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Thursday, November 23rd, 2017Last Update: Sunday, November 5th, 2017 11:44:31 PM

Oklahoma Voters Want Tax Dollars to Follow the Child

By: Brandon Dutcher

Nearly two in three Oklahoma voters support using tax dollars to choose the public or private school which best meets their child’s needs.

That’s one of the findings in a survey commissioned by Oklahoma Council of Public Affairs (OCPA) just as the new school year was getting under way. The statewide survey of 1,016 likely Oklahoma voters was conducted by the firm Cor Strategies and has a margin of error of plus-minus 3.07 percent. The survey wording is presented below for each question .

“If you could select any type of school in order to obtain the best education for your child, what type of school would you select?”

While 47 percent say they would choose a traditional public school, the majority of Oklahomans would choose something else. Specifically, 30 percent would choose a private school, 12 percent would choose homeschooling, and 11 percent would choose a charter school. Whether in Oklahoma City, Tulsa, or the rest of the state, fewer than half of respondents say they would choose a traditional public school in order to obtain the best education for their child.

“According to data from the Oklahoma Cost Accounting System, public education spending in Oklahoma is approximately $9,700 per student per year. Would you say that taxpayers are getting a good return on their investment?”

Only 22 percent of respondents think taxpayers are getting a good return on their annual investment in public education, whereas 66 percent do not. This gloomy take on ROI cuts across party lines, being shared by Republicans (69 percent), Democrats (60 percent), and Independents (68 percent).

“A proposal has been made to move local school board and school bond elections to the general election date in November. Some people support the idea, believing it would increase voter turnout for these school elections and make it harder for education interest groups to influence the outcome. Other people oppose the idea, believing that the school elections would get lost on a crowded ballot and it would make them more partisan. Do you support or oppose moving school board and school bond elections to the general election date in November?”

Oklahomans support this idea by a margin of 53 percent to 35 percent. Democrats oppose the idea (45 percent to 42 percent), but Republicans (58 percent to 31 percent) and Independents (63 percent to 24 percent) are in support.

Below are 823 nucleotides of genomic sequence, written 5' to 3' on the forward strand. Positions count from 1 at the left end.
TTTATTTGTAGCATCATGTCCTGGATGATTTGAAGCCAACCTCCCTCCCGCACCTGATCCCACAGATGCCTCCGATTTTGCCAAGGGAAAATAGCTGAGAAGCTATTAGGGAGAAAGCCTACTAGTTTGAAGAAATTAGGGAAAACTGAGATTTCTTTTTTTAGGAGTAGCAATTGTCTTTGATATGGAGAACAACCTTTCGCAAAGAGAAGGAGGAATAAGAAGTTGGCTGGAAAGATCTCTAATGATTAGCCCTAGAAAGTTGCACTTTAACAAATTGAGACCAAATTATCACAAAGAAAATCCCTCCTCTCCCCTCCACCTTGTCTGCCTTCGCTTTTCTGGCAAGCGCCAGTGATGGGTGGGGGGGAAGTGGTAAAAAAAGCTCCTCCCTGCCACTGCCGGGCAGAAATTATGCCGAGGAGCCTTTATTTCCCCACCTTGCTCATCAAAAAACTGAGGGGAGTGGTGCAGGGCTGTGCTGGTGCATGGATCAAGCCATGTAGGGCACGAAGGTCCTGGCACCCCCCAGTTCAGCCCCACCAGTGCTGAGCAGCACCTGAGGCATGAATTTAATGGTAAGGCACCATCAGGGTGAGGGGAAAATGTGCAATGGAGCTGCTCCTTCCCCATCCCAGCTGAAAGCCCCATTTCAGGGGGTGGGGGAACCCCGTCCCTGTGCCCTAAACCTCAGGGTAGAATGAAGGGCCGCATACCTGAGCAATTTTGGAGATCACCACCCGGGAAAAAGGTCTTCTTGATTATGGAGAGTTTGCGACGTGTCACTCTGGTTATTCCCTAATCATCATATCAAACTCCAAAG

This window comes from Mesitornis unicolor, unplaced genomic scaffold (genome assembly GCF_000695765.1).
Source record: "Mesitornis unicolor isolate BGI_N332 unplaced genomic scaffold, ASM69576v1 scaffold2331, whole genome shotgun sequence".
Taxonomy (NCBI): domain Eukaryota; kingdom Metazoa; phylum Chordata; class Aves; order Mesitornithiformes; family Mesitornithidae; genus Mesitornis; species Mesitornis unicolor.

“Educational choice gives parents the right to use the tax dollars associated with their child’s education to send their child to the public or private school which best serves their needs. Generally speaking, would you say you support or oppose the concept of educational choice?”

Fully 65 percent of respondents support using tax dollars to send their child to a school of choice, whereas 28 percent oppose. (Interestingly, 44 percent strongly support the idea while 15 percent strongly oppose.) Republicans, Democrats, and Independents all support educational choice – with the Republican tally coming in at 76 percent to 17 percent.

“A proposal has been made to give parents the chance to customize their child’s education through Education Savings Accounts, or ESAs. With an ESA, the state puts the funds it would have spent on a child’s behalf into a bank account the parent controls. The parent can then use these funds to purchase the education that best meets their child’s needs from a wide variety of sources, including private schools, virtual schools, and institutions of higher education. Any funds not used in a school year could be carried over for future education, including college. Would you say that you support or oppose Oklahoma having a program like this one?”

Oklahomans support ESAs by a margin of 49 percent to 36 percent. Though Democrats (49 percent to 42 percent) oppose ESAs, Republicans (52 percent to 30 percent) and Independents (56 percent to 25 percent) overwhelmingly support ESAs.

A poll, of course, is only a snapshot of public opinion at the time the survey is taken. This newest snapshot does, however, add to a growing body of evidence which have shown strong support for ESAs and other forms of private-school choice.

About Brandon Dutcher

Dutcher is Senior Vice President at the Oklahoma Council of Public Affairs (OCPA) http://www.ocpathink.org/, which was founded in 1993 as a public policy research organization focused primarily on state-level issues. His award-winning articles have appeared in 200 newspapers throughout Oklahoma and the U.S. He can be contacted at: Brandon@ocpathink.org, at: twitter.com/brandondutcher or facebook.com/brandondutcher

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